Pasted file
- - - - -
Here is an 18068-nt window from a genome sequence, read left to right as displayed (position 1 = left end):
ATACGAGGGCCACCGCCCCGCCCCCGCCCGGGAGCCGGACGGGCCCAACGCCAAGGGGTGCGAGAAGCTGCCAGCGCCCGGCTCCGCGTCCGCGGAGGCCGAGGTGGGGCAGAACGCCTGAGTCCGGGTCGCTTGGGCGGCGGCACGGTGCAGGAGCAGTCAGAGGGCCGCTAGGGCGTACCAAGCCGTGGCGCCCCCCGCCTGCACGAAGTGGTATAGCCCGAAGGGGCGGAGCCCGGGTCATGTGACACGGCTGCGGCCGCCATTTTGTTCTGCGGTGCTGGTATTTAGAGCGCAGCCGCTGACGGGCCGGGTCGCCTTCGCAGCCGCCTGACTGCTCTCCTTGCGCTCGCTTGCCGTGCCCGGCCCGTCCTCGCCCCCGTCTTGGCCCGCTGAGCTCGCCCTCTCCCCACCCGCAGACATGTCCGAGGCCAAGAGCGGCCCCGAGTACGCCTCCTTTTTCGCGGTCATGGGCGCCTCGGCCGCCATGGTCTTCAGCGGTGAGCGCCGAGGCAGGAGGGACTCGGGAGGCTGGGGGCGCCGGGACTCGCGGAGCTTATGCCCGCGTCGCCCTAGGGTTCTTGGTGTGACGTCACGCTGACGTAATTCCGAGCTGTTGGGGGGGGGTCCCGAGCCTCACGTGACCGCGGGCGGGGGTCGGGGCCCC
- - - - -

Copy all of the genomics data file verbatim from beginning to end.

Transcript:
Here is an 18068-nt window from a genome sequence, read left to right as displayed (position 1 = left end):
ATACGAGGGCCACCGCCCCGCCCCCGCCCGGGAGCCGGACGGGCCCAACGCCAAGGGGTGCGAGAAGCTGCCAGCGCCCGGCTCCGCGTCCGCGGAGGCCGAGGTGGGGCAGAACGCCTGAGTCCGGGTCGCTTGGGCGGCGGCACGGTGCAGGAGCAGTCAGAGGGCCGCTAGGGCGTACCAAGCCGTGGCGCCCCCCGCCTGCACGAAGTGGTATAGCCCGAAGGGGCGGAGCCCGGGTCATGTGACACGGCTGCGGCCGCCATTTTGTTCTGCGGTGCTGGTATTTAGAGCGCAGCCGCTGACGGGCCGGGTCGCCTTCGCAGCCGCCTGACTGCTCTCCTTGCGCTCGCTTGCCGTGCCCGGCCCGTCCTCGCCCCCGTCTTGGCCCGCTGAGCTCGCCCTCTCCCCACCCGCAGACATGTCCGAGGCCAAGAGCGGCCCCGAGTACGCCTCCTTTTTCGCGGTCATGGGCGCCTCGGCCGCCATGGTCTTCAGCGGTGAGCGCCGAGGCAGGAGGGACTCGGGAGGCTGGGGGCGCCGGGACTCGCGGAGCTTATGCCCGCGTCGCCCTAGGGTTCTTGGTGTGACGTCACGCTGACGTAATTCCGAGCTGTTGGGGGGGGGTCCCGAGCCTCACGTGACCGCGGGCGGGGGTCGGGGCCCC